Wednesday, February 14, 2007

For Valentine's Day

Prehistoric skeletons won't be separated


Eileen Joy said...

I wonder if these bodies weren't purposefully arranged this way as part of some type of execution--the relative youth of the skeletons suggests it. Sometimes, love kills.

Jeffrey Cohen said...

Leave it to Eileen to find the dark side of Valentine's Day.

Though, I must admit, a similar thought did cross my mind. Who knows why the tableau was arranged like this? It's warm and fuzzy to project back some undying love ... but without the story that surrounds the bones it is tough to know if this really was two lovers.

Or is that a fossilized box of Russel Stover chocolates in the corner??

Karl Steel said...

They will also look at the skeletons to verify their sex and search for signs of illness or other possible causes of death, she said.

That "verify" is interesting to me. This story will become a lot more heated if it's a same sex couple.

RaeRae said...

i have to say it... awww... one's even got their hand on the other's cheek

maybe the couple is actually the original romeo and juliet, only not so shakeperean and they died together

could be a double suicide

Eileen Joy said...

As to "verifying" the sex of the skeletons, there has been a lot of work in recent archaeology scholarship on the somewhat bogus traditional methods for identifying gender of skeletons [either through determinations of large vs. small or by various material objects placed in gravesite, i.e.: if it's a sword, it's a boy! but if it's a cooking implement, it's a girl! and so on and so forth]. Two important essay collections which include chapters that address the subject of grave-sites and gender/other social markers are Frazer and Tyrell, eds., "Social Identity in Early Medieval Britain" and Theuws and Nelson, eds., "Rituals of Power: From Late Antiquity to the Early Middle Ages."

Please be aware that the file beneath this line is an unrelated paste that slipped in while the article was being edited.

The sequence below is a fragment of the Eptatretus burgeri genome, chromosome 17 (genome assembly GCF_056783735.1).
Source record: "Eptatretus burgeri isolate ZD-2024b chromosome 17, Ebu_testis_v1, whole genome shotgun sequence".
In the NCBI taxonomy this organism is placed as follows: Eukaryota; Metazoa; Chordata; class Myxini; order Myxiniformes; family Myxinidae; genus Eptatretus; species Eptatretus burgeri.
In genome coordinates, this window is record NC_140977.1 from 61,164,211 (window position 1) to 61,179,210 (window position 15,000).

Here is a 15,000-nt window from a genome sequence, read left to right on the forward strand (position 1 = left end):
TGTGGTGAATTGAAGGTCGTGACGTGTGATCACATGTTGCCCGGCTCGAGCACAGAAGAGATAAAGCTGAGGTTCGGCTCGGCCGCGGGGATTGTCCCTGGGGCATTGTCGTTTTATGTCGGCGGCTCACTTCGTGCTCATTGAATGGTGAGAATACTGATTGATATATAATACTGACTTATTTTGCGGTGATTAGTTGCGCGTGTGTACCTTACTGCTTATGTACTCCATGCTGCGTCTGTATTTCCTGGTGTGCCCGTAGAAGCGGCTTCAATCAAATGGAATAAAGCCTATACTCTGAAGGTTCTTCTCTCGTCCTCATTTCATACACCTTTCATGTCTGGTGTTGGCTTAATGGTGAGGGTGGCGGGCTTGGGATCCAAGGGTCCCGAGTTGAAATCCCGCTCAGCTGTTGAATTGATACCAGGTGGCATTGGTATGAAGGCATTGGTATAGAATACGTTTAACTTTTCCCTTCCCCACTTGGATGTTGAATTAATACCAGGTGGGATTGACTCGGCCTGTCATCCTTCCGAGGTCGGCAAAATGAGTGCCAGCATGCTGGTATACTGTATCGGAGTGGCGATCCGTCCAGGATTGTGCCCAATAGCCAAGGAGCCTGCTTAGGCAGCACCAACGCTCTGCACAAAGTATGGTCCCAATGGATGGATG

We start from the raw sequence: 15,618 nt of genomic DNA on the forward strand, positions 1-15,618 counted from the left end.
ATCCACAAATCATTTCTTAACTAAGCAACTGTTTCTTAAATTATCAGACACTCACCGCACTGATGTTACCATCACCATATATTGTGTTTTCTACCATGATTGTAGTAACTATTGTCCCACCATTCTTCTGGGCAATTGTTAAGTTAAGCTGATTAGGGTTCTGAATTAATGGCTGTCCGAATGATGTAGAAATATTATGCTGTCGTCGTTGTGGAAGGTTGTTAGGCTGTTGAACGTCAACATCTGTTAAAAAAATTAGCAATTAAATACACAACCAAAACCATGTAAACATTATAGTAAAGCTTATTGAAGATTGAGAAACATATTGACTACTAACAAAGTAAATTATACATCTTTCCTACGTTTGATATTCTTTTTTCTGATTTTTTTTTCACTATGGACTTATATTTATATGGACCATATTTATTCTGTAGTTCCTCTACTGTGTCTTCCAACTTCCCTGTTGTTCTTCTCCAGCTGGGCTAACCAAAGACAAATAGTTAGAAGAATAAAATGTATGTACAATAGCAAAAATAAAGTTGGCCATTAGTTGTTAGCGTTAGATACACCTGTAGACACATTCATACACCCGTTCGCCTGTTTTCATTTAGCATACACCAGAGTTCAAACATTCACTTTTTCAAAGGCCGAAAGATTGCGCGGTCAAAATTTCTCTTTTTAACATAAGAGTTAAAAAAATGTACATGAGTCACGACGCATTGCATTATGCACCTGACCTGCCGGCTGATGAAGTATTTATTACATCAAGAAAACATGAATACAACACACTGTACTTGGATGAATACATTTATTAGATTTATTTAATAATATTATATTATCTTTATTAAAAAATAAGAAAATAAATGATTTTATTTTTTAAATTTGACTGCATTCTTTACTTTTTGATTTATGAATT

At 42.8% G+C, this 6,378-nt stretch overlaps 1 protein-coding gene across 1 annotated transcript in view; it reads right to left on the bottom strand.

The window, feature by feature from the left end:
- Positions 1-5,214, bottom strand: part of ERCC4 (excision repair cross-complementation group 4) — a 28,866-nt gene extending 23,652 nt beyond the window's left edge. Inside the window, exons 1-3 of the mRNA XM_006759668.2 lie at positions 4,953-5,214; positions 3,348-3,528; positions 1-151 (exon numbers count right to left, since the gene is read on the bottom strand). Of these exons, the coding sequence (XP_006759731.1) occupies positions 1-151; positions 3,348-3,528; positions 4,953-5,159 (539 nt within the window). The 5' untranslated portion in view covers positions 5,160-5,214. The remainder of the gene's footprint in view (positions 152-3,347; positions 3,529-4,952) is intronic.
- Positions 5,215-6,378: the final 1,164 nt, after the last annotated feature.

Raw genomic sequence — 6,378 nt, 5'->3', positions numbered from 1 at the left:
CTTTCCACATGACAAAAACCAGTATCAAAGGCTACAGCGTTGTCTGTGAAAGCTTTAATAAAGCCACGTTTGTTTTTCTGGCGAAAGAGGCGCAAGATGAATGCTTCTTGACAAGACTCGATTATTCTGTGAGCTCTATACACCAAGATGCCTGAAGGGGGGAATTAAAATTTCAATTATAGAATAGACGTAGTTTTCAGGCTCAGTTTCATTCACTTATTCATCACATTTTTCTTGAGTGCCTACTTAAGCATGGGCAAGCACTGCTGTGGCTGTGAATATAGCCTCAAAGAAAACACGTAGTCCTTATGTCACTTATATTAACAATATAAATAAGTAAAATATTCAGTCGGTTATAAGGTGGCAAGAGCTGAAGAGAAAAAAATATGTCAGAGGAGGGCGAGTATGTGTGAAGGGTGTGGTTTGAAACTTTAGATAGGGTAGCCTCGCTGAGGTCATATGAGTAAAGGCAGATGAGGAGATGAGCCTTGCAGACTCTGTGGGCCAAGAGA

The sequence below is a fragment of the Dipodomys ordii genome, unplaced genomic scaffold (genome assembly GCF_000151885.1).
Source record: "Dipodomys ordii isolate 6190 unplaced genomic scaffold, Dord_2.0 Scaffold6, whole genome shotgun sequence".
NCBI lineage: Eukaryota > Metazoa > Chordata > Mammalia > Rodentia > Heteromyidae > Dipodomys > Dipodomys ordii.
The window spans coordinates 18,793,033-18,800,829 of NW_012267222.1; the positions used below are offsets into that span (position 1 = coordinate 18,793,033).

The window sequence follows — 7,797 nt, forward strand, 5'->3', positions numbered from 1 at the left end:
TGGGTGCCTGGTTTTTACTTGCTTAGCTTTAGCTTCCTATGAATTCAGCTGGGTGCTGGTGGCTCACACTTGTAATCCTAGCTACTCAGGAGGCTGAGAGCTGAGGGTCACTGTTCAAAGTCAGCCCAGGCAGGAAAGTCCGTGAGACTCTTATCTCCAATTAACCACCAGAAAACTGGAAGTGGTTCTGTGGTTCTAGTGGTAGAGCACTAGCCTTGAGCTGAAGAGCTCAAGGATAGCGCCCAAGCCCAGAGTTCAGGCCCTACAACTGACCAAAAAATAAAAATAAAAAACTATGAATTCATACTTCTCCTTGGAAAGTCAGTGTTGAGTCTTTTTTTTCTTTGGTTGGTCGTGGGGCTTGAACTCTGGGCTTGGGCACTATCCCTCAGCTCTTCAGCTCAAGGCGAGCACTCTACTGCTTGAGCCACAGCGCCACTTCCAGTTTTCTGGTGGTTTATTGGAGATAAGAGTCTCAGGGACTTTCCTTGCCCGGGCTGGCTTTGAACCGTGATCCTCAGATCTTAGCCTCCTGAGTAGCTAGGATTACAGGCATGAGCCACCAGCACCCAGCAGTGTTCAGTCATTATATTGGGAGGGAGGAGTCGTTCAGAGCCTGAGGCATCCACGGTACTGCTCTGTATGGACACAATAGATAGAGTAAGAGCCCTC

And yes, I really think this grave is evidence of a ritualized execution. Sorry, but I bet I'm right. Don't import your Romeo & Juliet romanticism into it, unless these two belonged to a very emotionally sensitive tribe whose chief grave-digger was a secret artiste. Just maybe. But generally speaking, rites of internment were a community affair.

RaeRae said...

see all literature aside, why if the grave has a sword is the skeleton automatically a boy? logically wouldn't defending the village be everyone's business? what if a plague whiped out most of the men within that village leaving it's women behind the defend it? the same idea goes for a spoon type of deal, why does a cooking implament denote girl? a man can cook just as readily as a girl.

i know i know kind of a pointless argument especially in light of all the lovely scholarship to prove the opposite however it's just something that bugs me.